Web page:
Despite shutdown threat, House passes spending bill that delays Obamacare for one year

Despite shutdown threat, House passes spending bill that delays Obamacare for one year

The House approved a spending bill early Sunday morning that would fund the government through Dec. 15, but tacked on amendments that would delay the federal health care law known as Obamacare for one year and repeal the medical device tax, a move that sets up a showdown with Senate Democrats and increases the probability of a government shutdown Tuesday.

The Obamacare delay amendment passed 231-192, and the vote on the medical device tax, which would help cover the costs of Obamacare, was 248-174. The House also unanimously passed a bill to fund the military in the event of a shutdown.

Congress must agree to a federal spending bill by Tuesday, or the federal government will partially close down until members can find a compromise solution. The Republican-led House and the Democrat-controlled Senate disagree over whether the bill should include the health care law. Last week, the House sent a spending bill to the Senate without Obamacare funding , and the Senate responded by returning the bill on Friday with the funding inserted.

Senate Majority Leader Harry Reid said Saturday after the Republicans announced their spending plan that the upper chamber would reject anything short of a bill identical to the one passed by the Senate, and the White House issued a statement saying that the president would veto the House bill.

“Today’s vote by House Republicans is pointless. As I have said repeatedly, the Senate will reject any Republican attempt to force changes to the Affordable Care Act through a mandatory government funding bill or the debt ceiling," Reid said in a statement. "To be absolutely clear, the Senate will reject both the one-year delay of the Affordable Care Act and the repeal of the medical device tax."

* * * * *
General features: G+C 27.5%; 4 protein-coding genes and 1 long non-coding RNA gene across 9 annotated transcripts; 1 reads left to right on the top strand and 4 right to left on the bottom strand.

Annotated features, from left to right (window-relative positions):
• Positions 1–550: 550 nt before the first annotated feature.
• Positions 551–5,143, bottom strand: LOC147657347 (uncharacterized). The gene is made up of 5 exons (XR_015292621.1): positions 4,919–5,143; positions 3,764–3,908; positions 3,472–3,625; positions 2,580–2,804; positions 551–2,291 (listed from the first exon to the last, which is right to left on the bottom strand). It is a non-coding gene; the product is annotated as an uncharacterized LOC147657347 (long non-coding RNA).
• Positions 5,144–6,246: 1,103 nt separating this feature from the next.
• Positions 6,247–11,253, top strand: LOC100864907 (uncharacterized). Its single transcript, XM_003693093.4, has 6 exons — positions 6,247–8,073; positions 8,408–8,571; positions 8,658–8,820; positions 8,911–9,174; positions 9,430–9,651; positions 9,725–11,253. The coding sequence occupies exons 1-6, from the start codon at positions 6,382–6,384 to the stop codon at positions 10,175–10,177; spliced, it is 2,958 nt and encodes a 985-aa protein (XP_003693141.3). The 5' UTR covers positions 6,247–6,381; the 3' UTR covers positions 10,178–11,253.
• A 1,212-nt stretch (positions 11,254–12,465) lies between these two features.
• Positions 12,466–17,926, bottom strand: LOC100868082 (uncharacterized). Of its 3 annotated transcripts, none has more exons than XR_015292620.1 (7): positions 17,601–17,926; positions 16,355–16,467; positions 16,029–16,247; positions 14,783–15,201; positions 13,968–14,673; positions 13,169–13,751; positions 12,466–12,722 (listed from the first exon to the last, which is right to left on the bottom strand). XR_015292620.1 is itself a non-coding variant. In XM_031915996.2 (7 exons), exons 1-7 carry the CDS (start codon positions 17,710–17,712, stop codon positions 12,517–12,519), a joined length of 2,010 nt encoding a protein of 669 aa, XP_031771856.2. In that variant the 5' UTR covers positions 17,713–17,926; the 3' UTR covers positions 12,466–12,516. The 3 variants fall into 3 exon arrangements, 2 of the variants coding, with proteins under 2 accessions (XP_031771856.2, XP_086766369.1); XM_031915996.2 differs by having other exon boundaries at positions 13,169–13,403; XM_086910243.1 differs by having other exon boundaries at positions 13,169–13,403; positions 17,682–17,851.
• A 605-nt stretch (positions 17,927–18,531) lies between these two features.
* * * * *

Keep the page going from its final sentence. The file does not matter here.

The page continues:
The White House also responded by reiterating the president's call to pass a spending bill without riders attached.

"The President has shown that he is willing to improve the health care law and meet Republicans more than halfway to deal with our fiscal challenges, but he will not do so under threats of a government shutdown that will hurt our economy," White House Press Secretary Jay Carney said in a statement. "Any member of the Republican Party who votes for this bill is voting for a shutdown."

Before the vote Saturday, House Republicans held a private meeting where leaders presented the plan to delay Obamacare and listened to opinions from rank-and-file members. Lawmakers emerged from the meeting to say that the conference was united behind the proposal.

With a Republican conference full of conservative lawmakers with little interest in conceding to Senate Democrats on Obamacare, House Speaker John Boehner faced a difficult choice. He could have either passed a funding bill with Obamacare amendments and risk a shutdown, or pass a “clean” bill like the Senate with help from House Democrats and risk facing the wrath of furious Republicans. He chose the former.

Now that the bill has passed the House, it will be sent to the Senate, which is scheduled to reconvene Monday afternoon.

"We will do our job and send this bill over, and then it’s up to the Senate to pass it and stop a government shutdown," House Republican leaders Boehner, Majority Leader Eric Cantor, Majority Whip Kevin McCarthy and GOP Conference Chair Cathy McMorris Rodgers said in a joint statement.

The Senate bill that passed Friday would extend current spending levels only through Nov. 15. Democrats say that time frame would provide a month for Congress to pass a larger budget deal before the end of the year and replace the automatic, sequestration cuts now in effect.